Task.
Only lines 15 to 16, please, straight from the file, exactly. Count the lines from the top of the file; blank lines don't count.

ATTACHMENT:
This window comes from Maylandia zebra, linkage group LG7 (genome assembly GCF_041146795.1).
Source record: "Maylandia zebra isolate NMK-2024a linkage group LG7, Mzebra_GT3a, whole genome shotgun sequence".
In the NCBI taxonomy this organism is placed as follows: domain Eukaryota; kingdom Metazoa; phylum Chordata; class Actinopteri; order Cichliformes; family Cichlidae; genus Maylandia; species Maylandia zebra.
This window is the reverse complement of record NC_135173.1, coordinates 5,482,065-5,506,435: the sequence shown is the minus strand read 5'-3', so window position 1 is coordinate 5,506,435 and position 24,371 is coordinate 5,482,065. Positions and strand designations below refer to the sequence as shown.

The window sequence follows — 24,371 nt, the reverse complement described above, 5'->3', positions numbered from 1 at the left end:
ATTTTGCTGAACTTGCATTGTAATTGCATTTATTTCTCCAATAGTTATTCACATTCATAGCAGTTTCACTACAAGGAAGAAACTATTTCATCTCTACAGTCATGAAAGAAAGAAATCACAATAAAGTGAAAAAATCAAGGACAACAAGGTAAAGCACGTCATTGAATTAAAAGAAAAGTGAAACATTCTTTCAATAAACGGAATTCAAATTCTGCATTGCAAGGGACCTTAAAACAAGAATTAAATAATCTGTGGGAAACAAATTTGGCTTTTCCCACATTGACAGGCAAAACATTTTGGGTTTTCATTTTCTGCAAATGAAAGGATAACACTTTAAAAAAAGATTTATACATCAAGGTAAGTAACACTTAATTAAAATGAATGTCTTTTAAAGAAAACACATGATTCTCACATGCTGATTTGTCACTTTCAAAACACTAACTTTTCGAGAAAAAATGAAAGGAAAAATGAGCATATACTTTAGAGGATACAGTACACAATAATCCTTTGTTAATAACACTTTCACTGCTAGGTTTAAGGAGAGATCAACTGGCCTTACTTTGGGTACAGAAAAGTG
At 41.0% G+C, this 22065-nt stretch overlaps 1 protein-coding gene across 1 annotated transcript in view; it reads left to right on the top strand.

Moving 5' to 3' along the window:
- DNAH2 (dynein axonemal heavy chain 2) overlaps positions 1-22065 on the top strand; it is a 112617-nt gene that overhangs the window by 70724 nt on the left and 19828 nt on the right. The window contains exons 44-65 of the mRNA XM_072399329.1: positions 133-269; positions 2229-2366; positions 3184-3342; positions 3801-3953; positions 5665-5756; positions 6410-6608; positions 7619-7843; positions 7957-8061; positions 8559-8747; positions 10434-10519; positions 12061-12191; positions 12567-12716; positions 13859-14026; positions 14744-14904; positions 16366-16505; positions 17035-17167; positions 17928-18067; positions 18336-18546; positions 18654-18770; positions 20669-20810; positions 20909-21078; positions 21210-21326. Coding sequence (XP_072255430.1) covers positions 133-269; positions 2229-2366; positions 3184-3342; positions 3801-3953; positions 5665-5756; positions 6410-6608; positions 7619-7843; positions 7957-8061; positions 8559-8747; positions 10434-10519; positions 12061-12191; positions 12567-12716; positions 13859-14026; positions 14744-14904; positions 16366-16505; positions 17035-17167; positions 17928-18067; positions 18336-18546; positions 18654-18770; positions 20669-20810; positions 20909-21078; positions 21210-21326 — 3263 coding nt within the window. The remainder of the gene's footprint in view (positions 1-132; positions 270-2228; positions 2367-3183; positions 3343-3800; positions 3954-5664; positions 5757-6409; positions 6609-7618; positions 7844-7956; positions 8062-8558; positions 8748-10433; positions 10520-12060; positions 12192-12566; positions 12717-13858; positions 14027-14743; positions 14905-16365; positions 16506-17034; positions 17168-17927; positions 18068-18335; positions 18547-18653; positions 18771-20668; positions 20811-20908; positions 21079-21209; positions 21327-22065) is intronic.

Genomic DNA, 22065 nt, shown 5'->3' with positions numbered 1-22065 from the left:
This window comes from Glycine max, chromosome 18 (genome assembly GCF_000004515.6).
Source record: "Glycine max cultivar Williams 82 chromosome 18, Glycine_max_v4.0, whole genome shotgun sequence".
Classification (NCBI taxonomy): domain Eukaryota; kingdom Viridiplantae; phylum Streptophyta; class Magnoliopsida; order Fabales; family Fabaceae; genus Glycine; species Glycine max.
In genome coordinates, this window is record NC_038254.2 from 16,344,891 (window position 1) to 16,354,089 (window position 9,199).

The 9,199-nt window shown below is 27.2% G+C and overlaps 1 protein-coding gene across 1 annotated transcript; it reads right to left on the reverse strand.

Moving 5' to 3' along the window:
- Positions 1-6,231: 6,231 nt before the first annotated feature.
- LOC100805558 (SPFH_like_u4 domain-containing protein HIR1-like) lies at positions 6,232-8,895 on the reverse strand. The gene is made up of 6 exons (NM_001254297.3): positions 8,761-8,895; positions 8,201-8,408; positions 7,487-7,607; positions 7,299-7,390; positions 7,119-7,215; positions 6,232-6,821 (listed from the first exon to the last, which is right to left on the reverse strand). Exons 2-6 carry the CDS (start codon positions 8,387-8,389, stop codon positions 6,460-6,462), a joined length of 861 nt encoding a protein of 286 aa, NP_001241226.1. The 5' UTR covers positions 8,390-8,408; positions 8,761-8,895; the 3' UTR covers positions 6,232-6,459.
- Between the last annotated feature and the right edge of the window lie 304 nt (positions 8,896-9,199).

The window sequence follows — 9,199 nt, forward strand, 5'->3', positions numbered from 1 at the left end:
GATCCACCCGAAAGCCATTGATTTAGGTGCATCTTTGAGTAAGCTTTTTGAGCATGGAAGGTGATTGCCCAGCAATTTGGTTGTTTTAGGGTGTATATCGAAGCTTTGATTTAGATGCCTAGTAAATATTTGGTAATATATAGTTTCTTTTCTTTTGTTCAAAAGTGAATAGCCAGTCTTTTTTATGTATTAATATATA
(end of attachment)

The 9,199-nt window shown below is 27.2% G+C and overlaps 1 protein-coding gene across 1 annotated transcript; it reads right to left on the reverse strand.

Moving 5' to 3' along the window: